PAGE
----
Normally Caldwell is a pretty busy airport with several airplanes and helicopters in the traffic pattern. It was still pretty early this Saturday morning, and unfortunately the wrong-way pilot didn’t have anyone else in the pattern to help him get a clue and turn himself back around in the right direction. I am very hesitant to try to tell another pilot what to do over the radio. I’ve heard enough other people try to do so, and it’s almost never a productive conversation and just ends up clogging up the radio frequency. However, landing with a 10 knot tailwind is a really bad idea, especially in a light airplane. I had to speak up. Shortly after the wrong-way pilot made his downwind call, I keyed the microphone and said, “You may want to check the wind sock there at Caldwell.” I really don’t want to tell someone else how to fly their airplane over the radio, but I also really don’t want to see someone have a landing accident.

My radio call was greeted with silence. I took that as a good sign. Perhaps the pilot needed a few moments to take a look at the wind sock and figure out how we was going to maneuver the airplane safely to landing on runway 30 instead of 12. Both of us smiled when we finally heard his voice call back with, “Caldwell traffic, Cessna 123 … uh … turning … [pause] …” Ok that pause is a good sign. He just needs to figure what he wants to say on the radio to communicate his change of direction. “… uh base for 12 Caldwell.” Either he didn’t hear me, or didn’t care about the wind, but his plan was still to land with that tailwind. OK pal, good luck with that. The pilot announced he was on final for 12.

Sectional chart of the Nampa and Caldwell area

Here's a portion of the sectional chart for the Nampa and Caldwell area.

I tried to put him out of my mind as I worked on landing our airplane. Hold altitude until the airplane slows to 150 mph, gear lever down, start descending to pattern altitude. “Nampa traffic, Mooney 1UT is at the east end of Lake Lowell, at 5,000 planning to land on 29, Nampa.” Ok, maybe the other pilot was still on my mind as I emphasized the 29 in my radio call, hoping to give him one more hint about the winds. The pilot at Caldwell announced, “Caldwell traffic, Cessna 123 is uhh … doing a fly over at Caldwell.” Whew. OK, that’s not the right radio call for a go-around, but he got his message across. I was relieved that he didn’t attempt to land with 10 knots of wind at his back.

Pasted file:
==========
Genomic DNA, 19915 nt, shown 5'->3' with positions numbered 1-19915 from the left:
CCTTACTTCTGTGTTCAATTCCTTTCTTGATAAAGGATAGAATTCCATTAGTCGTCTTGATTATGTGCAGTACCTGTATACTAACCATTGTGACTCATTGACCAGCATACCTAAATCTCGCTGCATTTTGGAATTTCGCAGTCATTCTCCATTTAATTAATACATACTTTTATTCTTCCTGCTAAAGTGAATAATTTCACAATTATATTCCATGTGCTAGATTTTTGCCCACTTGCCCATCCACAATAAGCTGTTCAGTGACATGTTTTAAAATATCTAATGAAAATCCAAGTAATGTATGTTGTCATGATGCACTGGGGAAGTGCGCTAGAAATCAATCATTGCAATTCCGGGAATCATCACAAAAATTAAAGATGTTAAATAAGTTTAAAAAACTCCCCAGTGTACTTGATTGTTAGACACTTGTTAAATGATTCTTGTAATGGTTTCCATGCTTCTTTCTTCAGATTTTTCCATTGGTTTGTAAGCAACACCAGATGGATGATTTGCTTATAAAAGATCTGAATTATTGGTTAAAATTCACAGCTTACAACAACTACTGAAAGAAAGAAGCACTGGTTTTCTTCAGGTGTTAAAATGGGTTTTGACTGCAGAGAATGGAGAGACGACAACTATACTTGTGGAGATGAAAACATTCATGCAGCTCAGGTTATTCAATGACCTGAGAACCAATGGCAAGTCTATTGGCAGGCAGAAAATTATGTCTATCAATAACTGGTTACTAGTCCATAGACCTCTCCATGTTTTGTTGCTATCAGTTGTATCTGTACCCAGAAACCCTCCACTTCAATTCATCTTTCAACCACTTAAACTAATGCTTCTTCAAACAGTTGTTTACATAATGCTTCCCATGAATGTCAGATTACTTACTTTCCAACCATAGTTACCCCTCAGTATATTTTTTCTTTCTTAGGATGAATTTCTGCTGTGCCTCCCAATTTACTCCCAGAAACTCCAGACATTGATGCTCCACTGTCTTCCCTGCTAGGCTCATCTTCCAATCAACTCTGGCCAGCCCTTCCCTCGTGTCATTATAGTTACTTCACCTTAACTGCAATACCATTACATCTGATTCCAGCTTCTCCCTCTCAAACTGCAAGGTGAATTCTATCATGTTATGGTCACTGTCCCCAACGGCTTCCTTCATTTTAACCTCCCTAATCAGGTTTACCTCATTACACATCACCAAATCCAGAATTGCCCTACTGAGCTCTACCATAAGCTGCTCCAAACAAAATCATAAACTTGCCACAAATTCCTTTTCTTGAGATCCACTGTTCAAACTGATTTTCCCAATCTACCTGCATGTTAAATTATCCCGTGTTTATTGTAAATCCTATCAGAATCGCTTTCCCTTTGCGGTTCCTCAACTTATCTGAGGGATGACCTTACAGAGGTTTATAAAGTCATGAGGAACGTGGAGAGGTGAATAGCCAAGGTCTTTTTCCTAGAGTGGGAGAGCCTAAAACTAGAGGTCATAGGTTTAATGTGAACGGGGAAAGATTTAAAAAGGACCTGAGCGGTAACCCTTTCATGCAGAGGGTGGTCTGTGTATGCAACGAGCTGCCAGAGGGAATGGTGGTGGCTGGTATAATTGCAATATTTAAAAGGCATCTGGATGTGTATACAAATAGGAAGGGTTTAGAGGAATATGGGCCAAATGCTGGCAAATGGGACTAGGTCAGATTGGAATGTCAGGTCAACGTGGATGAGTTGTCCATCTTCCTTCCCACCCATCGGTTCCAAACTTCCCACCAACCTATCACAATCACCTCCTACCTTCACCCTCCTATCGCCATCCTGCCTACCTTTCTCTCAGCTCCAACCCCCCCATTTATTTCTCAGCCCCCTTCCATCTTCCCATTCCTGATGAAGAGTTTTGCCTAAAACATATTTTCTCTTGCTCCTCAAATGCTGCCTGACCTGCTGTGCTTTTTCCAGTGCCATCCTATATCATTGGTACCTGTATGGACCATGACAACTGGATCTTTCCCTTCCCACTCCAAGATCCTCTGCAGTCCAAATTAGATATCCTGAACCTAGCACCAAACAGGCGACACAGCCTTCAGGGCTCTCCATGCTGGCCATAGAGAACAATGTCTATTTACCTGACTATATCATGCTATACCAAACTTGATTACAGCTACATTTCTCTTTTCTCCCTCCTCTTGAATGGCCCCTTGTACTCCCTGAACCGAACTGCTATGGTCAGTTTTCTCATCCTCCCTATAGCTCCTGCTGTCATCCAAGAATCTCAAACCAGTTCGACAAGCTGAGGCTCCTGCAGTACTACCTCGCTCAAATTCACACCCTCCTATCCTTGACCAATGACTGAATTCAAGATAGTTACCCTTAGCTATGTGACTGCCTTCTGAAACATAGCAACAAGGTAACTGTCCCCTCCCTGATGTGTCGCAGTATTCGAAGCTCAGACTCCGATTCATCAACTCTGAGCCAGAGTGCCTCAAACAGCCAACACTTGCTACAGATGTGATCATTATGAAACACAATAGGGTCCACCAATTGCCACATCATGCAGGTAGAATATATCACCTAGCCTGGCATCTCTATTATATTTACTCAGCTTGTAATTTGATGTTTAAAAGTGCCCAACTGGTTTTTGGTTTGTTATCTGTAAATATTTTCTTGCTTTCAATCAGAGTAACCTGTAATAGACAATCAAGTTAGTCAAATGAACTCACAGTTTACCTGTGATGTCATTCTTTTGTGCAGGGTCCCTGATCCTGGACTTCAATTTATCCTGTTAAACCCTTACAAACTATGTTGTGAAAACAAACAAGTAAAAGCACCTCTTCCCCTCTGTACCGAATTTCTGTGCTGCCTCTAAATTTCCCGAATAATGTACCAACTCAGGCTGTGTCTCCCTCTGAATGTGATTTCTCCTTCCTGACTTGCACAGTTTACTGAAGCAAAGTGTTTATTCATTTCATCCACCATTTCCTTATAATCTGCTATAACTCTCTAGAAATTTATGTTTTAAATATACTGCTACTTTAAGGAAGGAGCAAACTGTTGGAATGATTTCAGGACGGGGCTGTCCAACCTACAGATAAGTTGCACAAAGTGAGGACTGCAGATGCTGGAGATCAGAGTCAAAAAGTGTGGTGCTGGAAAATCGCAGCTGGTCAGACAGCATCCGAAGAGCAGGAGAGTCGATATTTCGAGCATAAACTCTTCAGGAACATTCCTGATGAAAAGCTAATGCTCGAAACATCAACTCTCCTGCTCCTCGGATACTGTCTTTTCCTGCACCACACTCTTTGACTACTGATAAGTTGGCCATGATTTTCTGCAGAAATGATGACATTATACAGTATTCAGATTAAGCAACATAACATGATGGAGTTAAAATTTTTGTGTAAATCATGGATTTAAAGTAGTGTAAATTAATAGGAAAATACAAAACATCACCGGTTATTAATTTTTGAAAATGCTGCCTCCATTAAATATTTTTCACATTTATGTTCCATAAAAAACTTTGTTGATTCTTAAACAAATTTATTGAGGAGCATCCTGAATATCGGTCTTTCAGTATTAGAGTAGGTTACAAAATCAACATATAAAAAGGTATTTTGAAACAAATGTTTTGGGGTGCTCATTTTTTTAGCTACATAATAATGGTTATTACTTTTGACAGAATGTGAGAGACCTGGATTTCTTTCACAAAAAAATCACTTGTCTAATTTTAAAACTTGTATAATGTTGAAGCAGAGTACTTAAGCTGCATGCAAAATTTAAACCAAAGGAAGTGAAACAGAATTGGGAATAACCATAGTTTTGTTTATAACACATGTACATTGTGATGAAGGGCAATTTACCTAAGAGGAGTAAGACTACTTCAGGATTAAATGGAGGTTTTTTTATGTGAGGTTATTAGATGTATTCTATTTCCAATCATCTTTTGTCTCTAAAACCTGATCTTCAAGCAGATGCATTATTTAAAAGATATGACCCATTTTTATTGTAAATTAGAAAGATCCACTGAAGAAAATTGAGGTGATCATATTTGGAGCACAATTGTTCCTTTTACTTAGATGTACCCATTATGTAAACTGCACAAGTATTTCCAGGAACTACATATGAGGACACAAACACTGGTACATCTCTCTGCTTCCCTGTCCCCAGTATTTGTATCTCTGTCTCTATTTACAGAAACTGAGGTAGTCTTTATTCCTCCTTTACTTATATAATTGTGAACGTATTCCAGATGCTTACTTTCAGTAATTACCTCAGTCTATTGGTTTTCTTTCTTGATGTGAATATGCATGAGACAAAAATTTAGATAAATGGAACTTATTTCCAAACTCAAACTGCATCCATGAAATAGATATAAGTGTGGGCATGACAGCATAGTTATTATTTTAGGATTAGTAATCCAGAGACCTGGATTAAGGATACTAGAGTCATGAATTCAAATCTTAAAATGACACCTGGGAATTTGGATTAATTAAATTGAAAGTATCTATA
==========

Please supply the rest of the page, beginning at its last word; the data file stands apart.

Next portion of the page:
After we landed on runway 29 at Nampa, we heard a few more radio calls from the other pilot. Rather than simply re-entering the traffic pattern at Caldwell, he departed the area to the north. The last call I heard from him was “Caldwell traffic, Cessna 123 is over Star [about 7 nautical miles northeast of Caldwell] heading east.” I hope he landed somewhere safely, and into the wind.


We got the Mooney tucked back into the hangar, wiped off the bugs (which come off easily when the airplane is freshly waxed), and headed out for a nice breakfast. We should finish breaking in the new engine pretty soon, and we’re both itching to take a longer flying trip. We’ll keep you posted.